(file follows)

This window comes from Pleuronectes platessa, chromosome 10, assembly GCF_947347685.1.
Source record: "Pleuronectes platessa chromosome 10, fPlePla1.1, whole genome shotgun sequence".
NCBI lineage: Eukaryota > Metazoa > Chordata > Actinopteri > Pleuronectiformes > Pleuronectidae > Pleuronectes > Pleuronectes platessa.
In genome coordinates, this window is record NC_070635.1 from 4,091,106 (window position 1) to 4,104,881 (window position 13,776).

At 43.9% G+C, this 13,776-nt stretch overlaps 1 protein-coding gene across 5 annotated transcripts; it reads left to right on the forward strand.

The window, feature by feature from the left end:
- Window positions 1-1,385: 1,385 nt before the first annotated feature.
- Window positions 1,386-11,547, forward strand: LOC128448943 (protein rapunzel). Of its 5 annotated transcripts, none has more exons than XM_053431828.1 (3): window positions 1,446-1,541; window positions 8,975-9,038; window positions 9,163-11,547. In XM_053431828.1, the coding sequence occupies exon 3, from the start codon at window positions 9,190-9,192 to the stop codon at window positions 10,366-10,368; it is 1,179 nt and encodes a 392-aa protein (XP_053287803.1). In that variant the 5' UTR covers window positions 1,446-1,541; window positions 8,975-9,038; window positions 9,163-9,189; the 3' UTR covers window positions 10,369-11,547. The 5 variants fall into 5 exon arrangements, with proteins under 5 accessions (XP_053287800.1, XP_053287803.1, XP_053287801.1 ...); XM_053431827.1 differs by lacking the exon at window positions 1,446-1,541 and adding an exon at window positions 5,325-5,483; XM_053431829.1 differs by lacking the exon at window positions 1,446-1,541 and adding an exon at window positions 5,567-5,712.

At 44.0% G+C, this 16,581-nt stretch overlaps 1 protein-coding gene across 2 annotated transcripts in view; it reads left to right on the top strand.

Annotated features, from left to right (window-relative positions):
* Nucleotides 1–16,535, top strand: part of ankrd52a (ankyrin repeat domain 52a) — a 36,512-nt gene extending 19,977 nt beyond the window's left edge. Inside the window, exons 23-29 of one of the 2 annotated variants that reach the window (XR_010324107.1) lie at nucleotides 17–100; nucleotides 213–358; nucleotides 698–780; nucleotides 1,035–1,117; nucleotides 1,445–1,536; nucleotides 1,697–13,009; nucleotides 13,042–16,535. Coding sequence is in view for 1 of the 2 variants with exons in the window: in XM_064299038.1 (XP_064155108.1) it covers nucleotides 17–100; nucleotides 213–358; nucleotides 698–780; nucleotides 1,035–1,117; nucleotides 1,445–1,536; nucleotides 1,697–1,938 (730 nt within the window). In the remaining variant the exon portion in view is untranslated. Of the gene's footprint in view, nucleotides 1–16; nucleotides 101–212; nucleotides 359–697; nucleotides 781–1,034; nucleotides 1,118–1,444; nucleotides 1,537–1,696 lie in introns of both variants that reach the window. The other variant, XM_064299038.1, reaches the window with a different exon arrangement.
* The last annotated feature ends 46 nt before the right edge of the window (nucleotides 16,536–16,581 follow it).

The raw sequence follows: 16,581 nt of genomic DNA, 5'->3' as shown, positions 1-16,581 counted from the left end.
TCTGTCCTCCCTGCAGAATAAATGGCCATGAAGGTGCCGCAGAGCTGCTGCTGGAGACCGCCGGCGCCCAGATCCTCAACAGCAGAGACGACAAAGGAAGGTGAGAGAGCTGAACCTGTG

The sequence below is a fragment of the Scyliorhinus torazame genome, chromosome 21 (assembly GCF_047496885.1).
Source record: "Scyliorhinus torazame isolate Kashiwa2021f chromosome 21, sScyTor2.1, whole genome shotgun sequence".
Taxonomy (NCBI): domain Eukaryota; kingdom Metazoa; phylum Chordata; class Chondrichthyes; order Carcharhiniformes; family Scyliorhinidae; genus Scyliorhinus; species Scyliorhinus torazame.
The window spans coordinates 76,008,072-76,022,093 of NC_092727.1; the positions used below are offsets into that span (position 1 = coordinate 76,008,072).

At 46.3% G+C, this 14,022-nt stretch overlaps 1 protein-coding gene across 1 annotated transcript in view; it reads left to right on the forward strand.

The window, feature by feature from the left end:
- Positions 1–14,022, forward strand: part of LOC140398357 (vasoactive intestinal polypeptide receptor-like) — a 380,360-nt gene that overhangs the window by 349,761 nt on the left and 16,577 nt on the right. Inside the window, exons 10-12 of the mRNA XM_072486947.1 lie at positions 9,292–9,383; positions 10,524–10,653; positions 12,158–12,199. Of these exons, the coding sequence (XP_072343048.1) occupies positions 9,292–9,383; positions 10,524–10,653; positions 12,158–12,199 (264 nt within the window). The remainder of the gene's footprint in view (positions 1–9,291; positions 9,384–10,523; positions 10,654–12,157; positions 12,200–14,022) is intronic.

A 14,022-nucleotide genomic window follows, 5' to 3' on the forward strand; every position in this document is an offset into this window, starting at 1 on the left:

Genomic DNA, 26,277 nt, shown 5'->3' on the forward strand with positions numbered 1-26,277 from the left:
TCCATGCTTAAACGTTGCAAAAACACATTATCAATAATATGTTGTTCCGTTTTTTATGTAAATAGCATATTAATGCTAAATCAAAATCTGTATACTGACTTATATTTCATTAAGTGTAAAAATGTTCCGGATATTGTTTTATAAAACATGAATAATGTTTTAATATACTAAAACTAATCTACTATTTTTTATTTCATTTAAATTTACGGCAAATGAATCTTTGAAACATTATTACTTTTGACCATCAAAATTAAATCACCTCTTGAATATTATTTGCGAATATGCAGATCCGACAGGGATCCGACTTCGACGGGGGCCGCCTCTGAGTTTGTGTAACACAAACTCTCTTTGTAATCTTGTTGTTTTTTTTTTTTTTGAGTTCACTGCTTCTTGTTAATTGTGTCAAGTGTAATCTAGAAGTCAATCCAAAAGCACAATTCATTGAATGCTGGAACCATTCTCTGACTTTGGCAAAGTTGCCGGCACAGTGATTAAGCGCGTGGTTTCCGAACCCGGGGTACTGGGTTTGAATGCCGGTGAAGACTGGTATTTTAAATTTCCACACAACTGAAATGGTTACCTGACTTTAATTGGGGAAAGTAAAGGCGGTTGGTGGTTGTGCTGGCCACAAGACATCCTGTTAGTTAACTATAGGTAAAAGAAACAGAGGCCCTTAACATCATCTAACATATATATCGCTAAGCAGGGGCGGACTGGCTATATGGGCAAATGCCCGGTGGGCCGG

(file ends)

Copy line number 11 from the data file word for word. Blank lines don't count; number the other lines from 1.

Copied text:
* Nucleotides 1–16,535, top strand: part of ankrd52a (ankyrin repeat domain 52a) — a 36,512-nt gene extending 19,977 nt beyond the window's left edge. Inside the window, exons 23-29 of one of the 2 annotated variants that reach the window (XR_010324107.1) lie at nucleotides 17–100; nucleotides 213–358; nucleotides 698–780; nucleotides 1,035–1,117; nucleotides 1,445–1,536; nucleotides 1,697–13,009; nucleotides 13,042–16,535. Coding sequence is in view for 1 of the 2 variants with exons in the window: in XM_064299038.1 (XP_064155108.1) it covers nucleotides 17–100; nucleotides 213–358; nucleotides 698–780; nucleotides 1,035–1,117; nucleotides 1,445–1,536; nucleotides 1,697–1,938 (730 nt within the window). In the remaining variant the exon portion in view is untranslated. Of the gene's footprint in view, nucleotides 1–16; nucleotides 101–212; nucleotides 359–697; nucleotides 781–1,034; nucleotides 1,118–1,444; nucleotides 1,537–1,696 lie in introns of both variants that reach the window. The other variant, XM_064299038.1, reaches the window with a different exon arrangement.